Pulitzer Prize winner Tony Kushner’s “Angels in America: Millennium Approaches” opened on Broadway almost 30 years ago. It is the first of Kushner’s two-part epic that explores homosexuality and the AIDS epidemic in 1980’s America. Set in New York, the play centers on the lives of two main couples—Prior Walter, who is abandoned by his lover Louis Ironson, after he contracts the AIDS virus, and Joe Pitt, a closeted gay lawyer who struggles in his marriage with his wife Harper. Atlantis Theatrical is set to stage the play, directed by Bobby Garcia, at the Carlos P. Romulo Auditorium from March 22 to April 7 to kick off its 20th season.
While it was written in a time when people hardly knew anything about the disease, the Philippine cast argues that it is in fact even more relevant today than it ever was.
Topper Fabregas, who plays Prior Walter, says “They seem to be paralleling that exact same time before, where we kind of forget what it means to be an empath and to really understand people. We’re starting to veer towards the complete end of that spectrum now for some reason, here, and in other countries as well.”
“Angels in America” had a revival on Broadway last year, garnering 11 Tony nominations (more than any other play in history) and winning 3, including Best Revival of a Play. Fabregas said that people who watched it on Broadway mirrored the same perspective. “How strange that this 30-year old play might even be more relevant now than when it first came out. That call for connection, that call for understanding, and kindness, and forgiveness, I think everyone would agree that we need that today.”
Pinky Amador, who plays the Angel, adds, “There are so many things that are dividing us as people, as nations, as world, as brethren, as sisters. Separation is even greater now than when we were totally ignorant about AIDS. We’re more separated from each other than ever before.”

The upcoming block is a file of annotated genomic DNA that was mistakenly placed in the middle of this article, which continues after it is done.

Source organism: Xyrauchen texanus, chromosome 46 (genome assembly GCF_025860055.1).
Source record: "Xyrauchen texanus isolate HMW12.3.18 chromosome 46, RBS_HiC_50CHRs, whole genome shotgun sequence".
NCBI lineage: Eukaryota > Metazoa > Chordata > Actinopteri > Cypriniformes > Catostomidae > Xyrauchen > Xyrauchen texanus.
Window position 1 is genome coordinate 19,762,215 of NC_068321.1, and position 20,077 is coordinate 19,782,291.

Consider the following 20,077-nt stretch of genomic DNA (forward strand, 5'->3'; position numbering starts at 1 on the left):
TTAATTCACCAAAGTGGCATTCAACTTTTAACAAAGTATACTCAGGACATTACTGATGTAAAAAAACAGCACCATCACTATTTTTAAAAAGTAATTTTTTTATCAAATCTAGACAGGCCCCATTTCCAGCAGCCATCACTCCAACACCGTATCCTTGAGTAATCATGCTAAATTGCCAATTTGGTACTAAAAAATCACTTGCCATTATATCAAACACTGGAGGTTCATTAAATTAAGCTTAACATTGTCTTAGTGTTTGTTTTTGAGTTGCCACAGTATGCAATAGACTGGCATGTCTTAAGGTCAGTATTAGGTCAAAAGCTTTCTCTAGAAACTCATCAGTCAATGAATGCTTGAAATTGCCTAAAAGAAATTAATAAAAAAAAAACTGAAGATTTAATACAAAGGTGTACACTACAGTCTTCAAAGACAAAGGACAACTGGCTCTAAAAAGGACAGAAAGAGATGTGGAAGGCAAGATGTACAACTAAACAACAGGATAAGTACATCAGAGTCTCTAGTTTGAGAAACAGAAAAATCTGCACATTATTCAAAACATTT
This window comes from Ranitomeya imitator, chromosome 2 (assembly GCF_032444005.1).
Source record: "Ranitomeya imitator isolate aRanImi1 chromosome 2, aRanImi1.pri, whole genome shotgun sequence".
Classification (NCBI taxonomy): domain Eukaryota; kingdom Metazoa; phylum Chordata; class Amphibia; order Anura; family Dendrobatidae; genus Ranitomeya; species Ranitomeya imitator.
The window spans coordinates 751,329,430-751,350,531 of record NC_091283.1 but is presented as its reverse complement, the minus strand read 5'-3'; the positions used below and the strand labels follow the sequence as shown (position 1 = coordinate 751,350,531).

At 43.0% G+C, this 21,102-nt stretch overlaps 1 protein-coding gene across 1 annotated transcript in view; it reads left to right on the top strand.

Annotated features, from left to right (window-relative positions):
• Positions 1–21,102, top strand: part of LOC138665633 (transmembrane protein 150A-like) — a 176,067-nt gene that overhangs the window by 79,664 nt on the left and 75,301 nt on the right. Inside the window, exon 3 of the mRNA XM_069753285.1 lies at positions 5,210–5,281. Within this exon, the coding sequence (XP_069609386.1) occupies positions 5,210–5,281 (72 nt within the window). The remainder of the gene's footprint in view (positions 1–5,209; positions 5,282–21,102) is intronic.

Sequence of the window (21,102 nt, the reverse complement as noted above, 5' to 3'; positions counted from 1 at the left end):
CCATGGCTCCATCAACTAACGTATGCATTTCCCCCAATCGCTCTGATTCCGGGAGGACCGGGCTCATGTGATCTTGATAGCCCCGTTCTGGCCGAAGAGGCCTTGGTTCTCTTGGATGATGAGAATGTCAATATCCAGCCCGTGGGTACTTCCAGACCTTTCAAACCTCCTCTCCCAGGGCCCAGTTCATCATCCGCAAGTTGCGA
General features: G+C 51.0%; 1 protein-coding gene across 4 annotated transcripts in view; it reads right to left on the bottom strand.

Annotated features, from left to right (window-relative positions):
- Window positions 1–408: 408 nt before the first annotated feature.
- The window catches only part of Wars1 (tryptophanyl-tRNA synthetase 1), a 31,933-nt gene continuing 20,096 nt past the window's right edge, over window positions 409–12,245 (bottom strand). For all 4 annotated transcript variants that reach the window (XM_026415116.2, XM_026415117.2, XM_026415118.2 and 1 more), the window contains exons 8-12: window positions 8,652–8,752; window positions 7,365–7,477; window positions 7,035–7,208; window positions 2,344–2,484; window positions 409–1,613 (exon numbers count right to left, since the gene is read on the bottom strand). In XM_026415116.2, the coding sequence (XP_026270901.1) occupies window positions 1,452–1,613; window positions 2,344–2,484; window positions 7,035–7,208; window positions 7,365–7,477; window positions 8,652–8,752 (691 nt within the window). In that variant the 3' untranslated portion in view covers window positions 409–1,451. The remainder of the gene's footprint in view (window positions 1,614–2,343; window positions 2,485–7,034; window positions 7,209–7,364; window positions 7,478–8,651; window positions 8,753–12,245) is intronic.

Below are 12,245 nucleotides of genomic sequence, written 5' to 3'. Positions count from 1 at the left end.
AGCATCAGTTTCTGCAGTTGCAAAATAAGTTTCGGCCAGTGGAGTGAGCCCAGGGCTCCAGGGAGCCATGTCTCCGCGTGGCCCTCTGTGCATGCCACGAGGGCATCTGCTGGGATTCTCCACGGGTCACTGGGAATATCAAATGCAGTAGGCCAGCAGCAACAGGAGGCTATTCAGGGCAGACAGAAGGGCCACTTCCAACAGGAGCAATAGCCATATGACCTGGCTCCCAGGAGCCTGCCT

“There’s more of a human plague in fact that has hit our own inner societies in the world,” says Cherie Gil, who plays Joe Pitt’s mother, Hannah Pitt. “This would basically lead us hopefully to a place where we can all ask the question, ‘Where are we going from here? What kind of changes do we want to make?’” She adds that the way the play speaks about life’s finiteness help make us ponder on what really matters. “Not only does it bring us to religion, or to our beliefs, and to which God we worship, but also to the spirituality that we are all made of, the core of human beings that we are, and what it is that we want to hold on to at the end of the day.”
Fabregas also mentions that one of the most harrowing things that the play explores is how the epidemic used to be a death sentence for people who were affected by it. “We know that it still has its issues now, but basically we took for granted how it literally was this whole community dying slowly little by little. You could be with this person one day, and the next day, they’d be gone.”
“It really was life or death. You really think that when your partner or your friend gets AIDS, the next day, he’s going to die,” says Nelsito Gomez, who plays Louis Ironson. “I like the fact that the way you will see certain graphic images in this play is kind of very head-on because I think that our audiences need to be challenged to see how graphic it really was.”
The cast of Angels in America: Millennium Approaches also includes Markki Stroem as Joe Pitt, Angeli Bayani as Harper Pitt, Art Acuńa as closeted gay lawyer Roy Cohn, and Andoy Ranay as ex-drag queen and hospital nurse Belize.